Jetavanavihara, Jetavanavihāra, Jetavana-vihara: 3 definitions
Jetavanavihara means something in Buddhism, Pali, the history of ancient India. If you want to know the exact meaning, history, etymology or English translation of this term then check out the descriptions on this page. Add your comment or reference to a book if you want to contribute to this summary article.
Mahayana (major branch of Buddhism)
Jetavanavihāra (जेतवनविहार) or simply Jetavana is the name of a stoppig-place, or vihāra located at Śrāvastī, according to the 2nd century Mahāprajñāpāramitāśāstra chapter V. Note: The Jetavana-vihāra (Tche houan tsing chö) was offered to the Buddha by Anāthapiṇḍada who had first bought it from its owned, Jeta, for the price of its surface covered in pieces of gold. The story of the gift is in the Vinaya, II; Wou fen liu; Sseu fen liu; Che song liu; Ken pen chouo… p’o seng che; Nidānakathā.
Jetavana-vihāra is represented at Sāncī (north toraṇa, left abutment), at Bhārhut, at Gandhāra. The Buddha stayed there for nineteen varṣas (Dhammapadaṭṭha, I) and, when the Mṛgāramātṛprāsāda was built, he stayed at Jetavana and at Mṛgāramātṛptāsāda alternately, spending the day at one and the night at the other (Suttanipāta Commentary, I). The Jetavana was visited by Fa hien and Hiuan tsang who found it in ruins.
Mahayana (महायान, mahāyāna) is a major branch of Buddhism focusing on the path of a Bodhisattva (spiritual aspirants/ enlightened beings). Extant literature is vast and primarely composed in the Sanskrit language. There are many sūtras of which some of the earliest are the various Prajñāpāramitā sūtras.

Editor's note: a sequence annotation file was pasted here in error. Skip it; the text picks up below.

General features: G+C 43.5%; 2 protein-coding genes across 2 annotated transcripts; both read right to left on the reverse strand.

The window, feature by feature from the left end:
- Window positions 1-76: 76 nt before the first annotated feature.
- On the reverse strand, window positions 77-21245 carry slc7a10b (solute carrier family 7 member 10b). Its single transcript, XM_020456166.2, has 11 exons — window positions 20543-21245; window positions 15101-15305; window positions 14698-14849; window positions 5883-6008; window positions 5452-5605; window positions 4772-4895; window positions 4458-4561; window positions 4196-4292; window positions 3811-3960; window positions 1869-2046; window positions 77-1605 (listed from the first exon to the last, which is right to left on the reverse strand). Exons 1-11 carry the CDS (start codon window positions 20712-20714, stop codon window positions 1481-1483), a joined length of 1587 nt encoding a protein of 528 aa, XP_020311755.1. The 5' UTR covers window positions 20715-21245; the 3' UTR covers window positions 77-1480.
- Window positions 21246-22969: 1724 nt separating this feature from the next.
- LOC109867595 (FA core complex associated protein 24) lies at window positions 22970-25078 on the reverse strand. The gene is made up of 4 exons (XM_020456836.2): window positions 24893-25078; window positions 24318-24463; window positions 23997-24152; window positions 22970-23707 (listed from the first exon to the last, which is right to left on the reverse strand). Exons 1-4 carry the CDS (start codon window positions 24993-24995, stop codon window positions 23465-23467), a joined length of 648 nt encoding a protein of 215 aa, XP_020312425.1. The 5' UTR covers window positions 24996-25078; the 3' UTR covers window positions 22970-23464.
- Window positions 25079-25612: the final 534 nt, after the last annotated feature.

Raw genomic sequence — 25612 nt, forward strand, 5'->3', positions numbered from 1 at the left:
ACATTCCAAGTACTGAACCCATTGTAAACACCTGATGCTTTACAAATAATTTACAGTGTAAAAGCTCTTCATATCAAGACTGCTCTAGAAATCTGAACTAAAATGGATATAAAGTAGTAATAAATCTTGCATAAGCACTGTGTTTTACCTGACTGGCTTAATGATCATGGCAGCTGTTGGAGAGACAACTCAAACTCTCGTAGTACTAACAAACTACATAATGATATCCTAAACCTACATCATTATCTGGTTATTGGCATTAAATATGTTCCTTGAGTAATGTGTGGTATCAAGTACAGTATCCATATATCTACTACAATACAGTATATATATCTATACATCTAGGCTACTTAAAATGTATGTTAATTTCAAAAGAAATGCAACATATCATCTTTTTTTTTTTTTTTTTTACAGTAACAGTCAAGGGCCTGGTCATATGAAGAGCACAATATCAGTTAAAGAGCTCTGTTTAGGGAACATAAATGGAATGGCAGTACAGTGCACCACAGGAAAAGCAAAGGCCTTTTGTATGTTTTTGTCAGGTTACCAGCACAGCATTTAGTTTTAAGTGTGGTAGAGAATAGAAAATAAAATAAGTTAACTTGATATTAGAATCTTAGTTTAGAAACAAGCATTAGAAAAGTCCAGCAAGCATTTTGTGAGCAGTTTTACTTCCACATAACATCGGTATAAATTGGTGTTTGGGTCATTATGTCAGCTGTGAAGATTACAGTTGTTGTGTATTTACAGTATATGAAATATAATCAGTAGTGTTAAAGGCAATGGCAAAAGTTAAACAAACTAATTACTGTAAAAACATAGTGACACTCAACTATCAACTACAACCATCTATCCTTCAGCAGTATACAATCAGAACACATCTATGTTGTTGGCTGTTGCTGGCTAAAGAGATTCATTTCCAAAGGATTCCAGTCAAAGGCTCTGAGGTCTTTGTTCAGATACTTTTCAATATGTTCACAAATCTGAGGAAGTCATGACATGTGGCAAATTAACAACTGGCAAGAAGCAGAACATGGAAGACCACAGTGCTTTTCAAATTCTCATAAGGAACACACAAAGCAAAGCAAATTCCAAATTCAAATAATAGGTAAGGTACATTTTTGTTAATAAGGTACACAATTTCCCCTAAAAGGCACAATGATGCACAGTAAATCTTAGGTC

India history and geography
Jetavanavihāra or Jetavana is the name of an ancient temple complex situated within the city of Anurādhapura.—The Jetavana-vihāra, also called Denānaka or Denā-vihāra in Sinhalese inscriptions and literature, was founded by Mahāsena (275-301) in the Jotivana Park on territory within the precincts of the Mahāvihāra. The king built it for the Mahāthera of Dakkhiṇa-vihāra. The Jetavanārāma monks were of the Sāgaliya sect which first established itself at Dakkhiṇa-vihāra in the year 253.Source: Ancient Buddhist Texts: Geography of Early Buddhism
1) Jetavanavihāra (जेतवनविहार) is the name of a temple (vihāra) situated in Majjhimadesa (Middle Country) of ancient India, as recorded in the Pāli Buddhist texts (detailing the geography of ancient India as it was known in to Early Buddhism).—Jetavana-vihāra was a vihāra near Savatthi in the Kosala country where the Buddha lived for some time.
2) Jetavana-vihāra (cf. Mahāvaṃsa) was situated near the Abhayagiri-dagoba in Anurādhapura, Ceylon.
The history of India traces the identification of countries, villages, towns and other regions of India, as well as mythology, zoology, royal dynasties, rulers, tribes, local festivities and traditions and regional languages. Ancient India enjoyed religious freedom and encourages the path of Dharma, a concept common to Buddhism, Hinduism, and Jainism.
See also (Relevant definitions)
Partial matches: Vihara, Jetavana.
Full-text (+6): Jetavana, Mahamanikagama, Kurundacullaka, Jotivana, Nammada, Denavihara, Denanaka, Vasabhagama, Uddhagama, Mahaparivena, Utta, Dakkhina-vihara, Shravasti, Maminiya, Mahamanika, Mahamani, Gavaratissa, Vararama, Mahaminiya, Gavaravala.
Search found 10 books and stories containing Jetavanavihara, Jetavanavihāra, Jetavana-vihara, Jetavana-vihāra; (plurals include: Jetavanaviharas, Jetavanavihāras, viharas, vihāras). You can also click to the full overview containing English textual excerpts. Below are direct links for the most relevant articles:
The travels of Fa-Hian (400 A.D.) (by Samuel Beal)
A Record of Buddhistic Kingdoms (by Fa-Hien)
Mahavamsa (by Wilhelm Geiger)
The Gospel of Buddha (by Paul Carus)
The Fo-Sho-Hing-Tsan-King (A Life of Buddha) (by Samuel Beal)
Varga 20. Receiving the Jetavana Vihāra < [Kiouen IV]
Northern Buddhism < [Introduction]
Dipavamsa (study) (by Sibani Barman)